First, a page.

History of the Church Series
This daily feature is an introduction to a full article by William P. MacKinnon. Each Wednesday we focus on an aspect of church history, beginning in New York in the early 19th century and progressing throughout the year to Utah in the 20th century. To read the full text of this article, follow the link below.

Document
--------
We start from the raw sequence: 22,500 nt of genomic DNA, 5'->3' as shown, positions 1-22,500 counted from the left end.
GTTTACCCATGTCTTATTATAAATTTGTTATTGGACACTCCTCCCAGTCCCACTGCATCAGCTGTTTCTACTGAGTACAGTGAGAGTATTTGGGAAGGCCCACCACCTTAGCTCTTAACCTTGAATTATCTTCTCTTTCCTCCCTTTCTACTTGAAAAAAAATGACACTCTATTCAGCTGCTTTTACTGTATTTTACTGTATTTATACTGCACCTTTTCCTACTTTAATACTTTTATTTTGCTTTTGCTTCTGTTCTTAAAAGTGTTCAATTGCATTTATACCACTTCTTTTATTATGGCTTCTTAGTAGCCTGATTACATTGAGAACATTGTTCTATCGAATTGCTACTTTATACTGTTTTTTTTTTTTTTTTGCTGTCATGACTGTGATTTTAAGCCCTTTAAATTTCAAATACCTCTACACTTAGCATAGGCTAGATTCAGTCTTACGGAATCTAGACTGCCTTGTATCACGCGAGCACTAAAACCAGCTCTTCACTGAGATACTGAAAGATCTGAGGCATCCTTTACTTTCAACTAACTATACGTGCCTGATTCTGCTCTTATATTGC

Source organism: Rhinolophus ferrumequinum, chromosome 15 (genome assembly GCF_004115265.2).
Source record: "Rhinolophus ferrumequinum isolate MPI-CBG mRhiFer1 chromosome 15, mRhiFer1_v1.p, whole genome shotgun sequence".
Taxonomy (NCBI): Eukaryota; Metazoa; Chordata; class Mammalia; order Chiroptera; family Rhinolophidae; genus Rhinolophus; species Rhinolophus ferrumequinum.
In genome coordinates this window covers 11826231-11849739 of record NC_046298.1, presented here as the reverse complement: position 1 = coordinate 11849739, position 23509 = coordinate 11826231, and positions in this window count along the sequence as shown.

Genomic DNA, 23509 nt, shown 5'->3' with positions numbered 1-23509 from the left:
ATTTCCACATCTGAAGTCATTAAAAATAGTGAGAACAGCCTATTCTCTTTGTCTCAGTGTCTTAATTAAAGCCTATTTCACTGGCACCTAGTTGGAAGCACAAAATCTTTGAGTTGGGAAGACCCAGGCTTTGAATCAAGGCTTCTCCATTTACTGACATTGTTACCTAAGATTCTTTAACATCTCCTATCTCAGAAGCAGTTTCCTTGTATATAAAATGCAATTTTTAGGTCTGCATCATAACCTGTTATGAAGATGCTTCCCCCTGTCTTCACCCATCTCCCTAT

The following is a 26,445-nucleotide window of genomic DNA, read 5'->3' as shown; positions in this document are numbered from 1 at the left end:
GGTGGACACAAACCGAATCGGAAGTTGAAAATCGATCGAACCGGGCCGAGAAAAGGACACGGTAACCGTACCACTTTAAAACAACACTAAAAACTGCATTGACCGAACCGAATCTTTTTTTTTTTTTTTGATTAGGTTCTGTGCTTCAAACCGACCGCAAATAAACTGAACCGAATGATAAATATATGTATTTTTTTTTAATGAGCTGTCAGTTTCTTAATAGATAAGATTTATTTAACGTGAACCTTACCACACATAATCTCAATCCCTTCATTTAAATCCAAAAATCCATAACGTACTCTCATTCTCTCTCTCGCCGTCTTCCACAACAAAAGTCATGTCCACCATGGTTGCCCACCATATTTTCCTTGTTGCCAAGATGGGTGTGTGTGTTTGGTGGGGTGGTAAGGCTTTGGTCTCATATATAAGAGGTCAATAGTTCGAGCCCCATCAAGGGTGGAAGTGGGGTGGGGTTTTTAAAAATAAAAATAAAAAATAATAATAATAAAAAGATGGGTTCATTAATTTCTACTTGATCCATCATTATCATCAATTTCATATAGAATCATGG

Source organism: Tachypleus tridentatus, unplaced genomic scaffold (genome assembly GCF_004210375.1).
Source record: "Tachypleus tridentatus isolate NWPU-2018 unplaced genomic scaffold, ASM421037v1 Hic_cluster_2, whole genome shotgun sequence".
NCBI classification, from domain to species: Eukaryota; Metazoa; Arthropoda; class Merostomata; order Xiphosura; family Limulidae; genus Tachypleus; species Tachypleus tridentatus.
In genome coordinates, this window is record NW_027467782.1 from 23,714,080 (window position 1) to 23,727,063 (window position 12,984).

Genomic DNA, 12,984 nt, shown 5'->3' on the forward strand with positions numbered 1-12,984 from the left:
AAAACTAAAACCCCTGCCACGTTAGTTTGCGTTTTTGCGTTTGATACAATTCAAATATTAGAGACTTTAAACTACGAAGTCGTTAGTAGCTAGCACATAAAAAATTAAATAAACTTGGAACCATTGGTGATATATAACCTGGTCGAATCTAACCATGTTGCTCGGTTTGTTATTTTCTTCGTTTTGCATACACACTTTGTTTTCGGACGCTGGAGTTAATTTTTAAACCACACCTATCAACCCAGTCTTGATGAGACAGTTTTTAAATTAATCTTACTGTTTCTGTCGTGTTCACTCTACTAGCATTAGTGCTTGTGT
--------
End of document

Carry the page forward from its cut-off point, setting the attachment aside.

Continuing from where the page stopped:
This article, originally a lecture given at Brigham Young University in 2009, was published as part of a special issue of BYU Studies featuring Thomas L. Kane. Although Kane was not a member of The Church of Jesus Christ of Latter-day Saints, he was an advocate for the Mormon cause and a trusted friend of Mormon leaders for almost forty years. MacKinnon explores the significance of Kane's role in helping to resolve peacefully the Utah War of 1857–58 by exploring what the Utah War was, when and how Thomas L. Kane became involved in it, what Kane's motives for involvement were, whether Kane was a Latter-day Saint, and what was the significance of Kane's efforts. In dealing with these five areas of inquiry, the author discusses the Kane collection at Brigham Young University and shows how it is a sort of compass essential to navigating Kane's very complex psyche as he, in turn, maneuvered through a murky and still poorly understood federal-territorial conflict.